I don't understand what's happened. Especially with the city booming in terms of construction, population growth, job growth, etc.

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Yeah its weird phenomenon with Virginia cities, except NoVa only because D.C. cant  build but so high. I'm thinking taxation plays a large role, independent cities are limited in how much they can do.  I wouldn't be surprised to see the counties surrounded Richmond to build taller, like Va Beach did in HR. They have the growth and the excesses in taxes base, I'm sure Virginia sees the issues this set up present, I also think that's why specific cities are able to get casinos. Those cities were all stunted not being able to annex, maybe Richmond and Henrico can buck that in the future. 

I wonder if there is a way to change things to have Virginia localities worked more inclusively. Every city is pitted vs another city or county, we need a new approach.  Like sheesh how the hell do people living with 45 miles of each other consider themselves apart.  These laws mostly went into place in the 70s, maybe its time the state reviews it. 

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2 hours ago, I miss RVA said:

Here the problem isn't so much the city council - it's the neighborhood associations and preservationist groups. Generally speaking, all of downtown is zoned for 20+ story towers. So zoning or opposition or whatever to getting 30+ 40+ 50+ isn't the problem. The problem is that developers simply aren't building them here like they are in Raleigh. I realize economics play the biggest role in all of this - but is the Raleigh market really THAT far ahead of RVA's that developers are happy to build the bigger buildings (and, as you noted, several projects are lined up) - whereas here - seems like everything these days gets capped at 20 stories.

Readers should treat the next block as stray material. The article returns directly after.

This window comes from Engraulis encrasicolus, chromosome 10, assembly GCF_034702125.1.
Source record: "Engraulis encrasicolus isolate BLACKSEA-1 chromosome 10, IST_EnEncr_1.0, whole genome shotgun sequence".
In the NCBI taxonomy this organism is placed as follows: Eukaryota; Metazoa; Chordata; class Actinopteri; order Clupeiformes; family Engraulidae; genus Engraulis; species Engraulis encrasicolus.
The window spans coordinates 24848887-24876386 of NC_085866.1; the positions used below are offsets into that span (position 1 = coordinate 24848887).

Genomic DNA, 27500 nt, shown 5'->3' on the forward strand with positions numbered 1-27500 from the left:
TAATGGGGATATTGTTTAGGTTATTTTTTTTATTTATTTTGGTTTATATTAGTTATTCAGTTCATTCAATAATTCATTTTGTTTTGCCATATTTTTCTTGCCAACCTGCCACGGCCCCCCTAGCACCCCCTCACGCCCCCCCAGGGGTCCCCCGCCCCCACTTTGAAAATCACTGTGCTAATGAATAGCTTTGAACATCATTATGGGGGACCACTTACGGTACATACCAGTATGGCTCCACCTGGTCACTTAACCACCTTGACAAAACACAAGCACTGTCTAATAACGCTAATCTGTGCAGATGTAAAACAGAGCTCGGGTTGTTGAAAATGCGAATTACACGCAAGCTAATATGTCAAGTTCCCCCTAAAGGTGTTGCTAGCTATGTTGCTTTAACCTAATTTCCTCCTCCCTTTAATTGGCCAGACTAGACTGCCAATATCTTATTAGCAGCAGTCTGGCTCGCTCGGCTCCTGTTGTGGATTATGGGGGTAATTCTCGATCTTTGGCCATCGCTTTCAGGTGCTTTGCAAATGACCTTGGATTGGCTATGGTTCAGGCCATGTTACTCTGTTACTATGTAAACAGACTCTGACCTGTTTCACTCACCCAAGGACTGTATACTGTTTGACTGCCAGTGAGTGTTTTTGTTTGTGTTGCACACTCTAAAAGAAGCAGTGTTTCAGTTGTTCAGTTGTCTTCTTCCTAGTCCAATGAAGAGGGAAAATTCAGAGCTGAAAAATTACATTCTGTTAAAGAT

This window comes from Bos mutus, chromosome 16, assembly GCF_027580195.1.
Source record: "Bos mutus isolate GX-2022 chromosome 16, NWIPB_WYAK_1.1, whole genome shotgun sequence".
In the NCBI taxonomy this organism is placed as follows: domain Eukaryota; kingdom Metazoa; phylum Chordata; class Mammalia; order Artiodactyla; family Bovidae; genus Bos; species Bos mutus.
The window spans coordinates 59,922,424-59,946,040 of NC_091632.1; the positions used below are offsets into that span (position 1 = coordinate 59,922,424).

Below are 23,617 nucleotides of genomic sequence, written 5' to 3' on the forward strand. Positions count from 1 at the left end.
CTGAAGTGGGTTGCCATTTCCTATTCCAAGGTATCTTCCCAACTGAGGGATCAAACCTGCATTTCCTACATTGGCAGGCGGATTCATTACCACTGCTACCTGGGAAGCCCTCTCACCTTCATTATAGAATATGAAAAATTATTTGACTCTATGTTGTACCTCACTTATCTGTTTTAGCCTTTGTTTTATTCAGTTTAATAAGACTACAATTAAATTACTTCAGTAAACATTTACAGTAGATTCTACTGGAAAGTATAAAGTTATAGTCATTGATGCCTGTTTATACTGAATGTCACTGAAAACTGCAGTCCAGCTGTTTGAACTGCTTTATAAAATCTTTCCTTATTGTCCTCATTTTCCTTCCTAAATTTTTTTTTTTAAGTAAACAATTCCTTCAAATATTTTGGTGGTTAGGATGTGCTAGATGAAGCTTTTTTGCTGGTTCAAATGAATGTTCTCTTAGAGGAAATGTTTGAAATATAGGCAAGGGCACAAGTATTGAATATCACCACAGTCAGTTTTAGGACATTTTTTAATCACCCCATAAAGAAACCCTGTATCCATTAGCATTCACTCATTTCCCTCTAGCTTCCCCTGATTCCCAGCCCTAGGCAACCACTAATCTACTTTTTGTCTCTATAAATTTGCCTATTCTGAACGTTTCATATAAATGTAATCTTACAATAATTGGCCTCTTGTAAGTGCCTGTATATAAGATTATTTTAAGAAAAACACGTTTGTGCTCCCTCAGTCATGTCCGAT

Jesus - buildings constructed in the 1970s downtown were taller than almost all of what's being built now - the Dominion Tower being the lone exception. I seem to remember that the Centennial Plaza that was supposed to have been built where the 6-story apartment building is now standing on E. Main between 5th & 6th (or was it 6th & 7th? I can't remember) - there was some talk of it being up to as much as 40 stories tall (although 22 seemed to be what was actually going to be built) - of course, a big national economic downturn kiboshed that project if I recall correctly.